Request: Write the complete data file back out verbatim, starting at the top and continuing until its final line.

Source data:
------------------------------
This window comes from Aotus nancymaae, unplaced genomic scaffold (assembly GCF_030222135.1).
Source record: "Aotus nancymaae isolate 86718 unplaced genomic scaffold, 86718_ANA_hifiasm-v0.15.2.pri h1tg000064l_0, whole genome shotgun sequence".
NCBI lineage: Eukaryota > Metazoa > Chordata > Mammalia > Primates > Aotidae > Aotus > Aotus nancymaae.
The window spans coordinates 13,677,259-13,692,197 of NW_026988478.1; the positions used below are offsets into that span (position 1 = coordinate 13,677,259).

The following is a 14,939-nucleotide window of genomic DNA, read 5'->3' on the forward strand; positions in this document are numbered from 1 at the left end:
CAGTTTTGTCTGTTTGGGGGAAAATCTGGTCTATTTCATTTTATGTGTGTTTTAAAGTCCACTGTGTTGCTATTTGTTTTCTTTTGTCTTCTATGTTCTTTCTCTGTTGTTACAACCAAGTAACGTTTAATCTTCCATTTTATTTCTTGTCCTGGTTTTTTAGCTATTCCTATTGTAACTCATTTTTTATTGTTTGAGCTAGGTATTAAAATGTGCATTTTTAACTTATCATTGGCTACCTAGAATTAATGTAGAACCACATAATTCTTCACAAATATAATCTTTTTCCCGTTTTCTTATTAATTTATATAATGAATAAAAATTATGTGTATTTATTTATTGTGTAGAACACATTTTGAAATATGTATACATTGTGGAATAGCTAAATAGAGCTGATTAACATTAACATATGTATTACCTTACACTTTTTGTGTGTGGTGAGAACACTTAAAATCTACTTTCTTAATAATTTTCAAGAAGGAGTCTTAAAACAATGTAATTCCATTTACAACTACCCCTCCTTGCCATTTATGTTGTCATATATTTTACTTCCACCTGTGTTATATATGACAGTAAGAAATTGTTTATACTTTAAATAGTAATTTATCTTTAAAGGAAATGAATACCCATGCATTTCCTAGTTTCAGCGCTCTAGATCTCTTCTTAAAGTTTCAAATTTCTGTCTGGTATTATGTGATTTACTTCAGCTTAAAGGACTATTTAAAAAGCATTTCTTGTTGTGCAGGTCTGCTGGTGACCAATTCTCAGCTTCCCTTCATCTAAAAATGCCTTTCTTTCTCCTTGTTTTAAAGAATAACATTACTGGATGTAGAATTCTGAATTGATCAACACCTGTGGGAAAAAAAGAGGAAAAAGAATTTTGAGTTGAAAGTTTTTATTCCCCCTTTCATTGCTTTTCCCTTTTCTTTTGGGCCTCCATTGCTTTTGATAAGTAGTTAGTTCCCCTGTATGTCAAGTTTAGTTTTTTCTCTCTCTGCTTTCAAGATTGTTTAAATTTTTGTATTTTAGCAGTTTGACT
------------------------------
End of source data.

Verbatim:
This window comes from Aotus nancymaae, unplaced genomic scaffold (assembly GCF_030222135.1).
Source record: "Aotus nancymaae isolate 86718 unplaced genomic scaffold, 86718_ANA_hifiasm-v0.15.2.pri h1tg000064l_0, whole genome shotgun sequence".
NCBI lineage: Eukaryota > Metazoa > Chordata > Mammalia > Primates > Aotidae > Aotus > Aotus nancymaae.
The window spans coordinates 13,677,259-13,692,197 of NW_026988478.1; the positions used below are offsets into that span (position 1 = coordinate 13,677,259).

The following is a 14,939-nucleotide window of genomic DNA, read 5'->3' on the forward strand; positions in this document are numbered from 1 at the left end:
CAGTTTTGTCTGTTTGGGGGAAAATCTGGTCTATTTCATTTTATGTGTGTTTTAAAGTCCACTGTGTTGCTATTTGTTTTCTTTTGTCTTCTATGTTCTTTCTCTGTTGTTACAACCAAGTAACGTTTAATCTTCCATTTTATTTCTTGTCCTGGTTTTTTAGCTATTCCTATTGTAACTCATTTTTTATTGTTTGAGCTAGGTATTAAAATGTGCATTTTTAACTTATCATTGGCTACCTAGAATTAATGTAGAACCACATAATTCTTCACAAATATAATCTTTTTCCCGTTTTCTTATTAATTTATATAATGAATAAAAATTATGTGTATTTATTTATTGTGTAGAACACATTTTGAAATATGTATACATTGTGGAATAGCTAAATAGAGCTGATTAACATTAACATATGTATTACCTTACACTTTTTGTGTGTGGTGAGAACACTTAAAATCTACTTTCTTAATAATTTTCAAGAAGGAGTCTTAAAACAATGTAATTCCATTTACAACTACCCCTCCTTGCCATTTATGTTGTCATATATTTTACTTCCACCTGTGTTATATATGACAGTAAGAAATTGTTTATACTTTAAATAGTAATTTATCTTTAAAGGAAATGAATACCCATGCATTTCCTAGTTTCAGCGCTCTAGATCTCTTCTTAAAGTTTCAAATTTCTGTCTGGTATTATGTGATTTACTTCAGCTTAAAGGACTATTTAAAAAGCATTTCTTGTTGTGCAGGTCTGCTGGTGACCAATTCTCAGCTTCCCTTCATCTAAAAATGCCTTTCTTTCTCCTTGTTTTAAAGAATAACATTACTGGATGTAGAATTCTGAATTGATCAACACCTGTGGGAAAAAAAGAGGAAAAAGAATTTTGAGTTGAAAGTTTTTATTCCCCCTTTCATTGCTTTTCCCTTTTCTTTTGGGCCTCCATTGCTTTTGATAAGTAGTTAGTTCCCCTGTATGTCAAGTTTAGTTTTTTCTCTCTCTGCTTTCAAGATTGTTTAAATTTTTGTATTTTAGCAGTTTGACT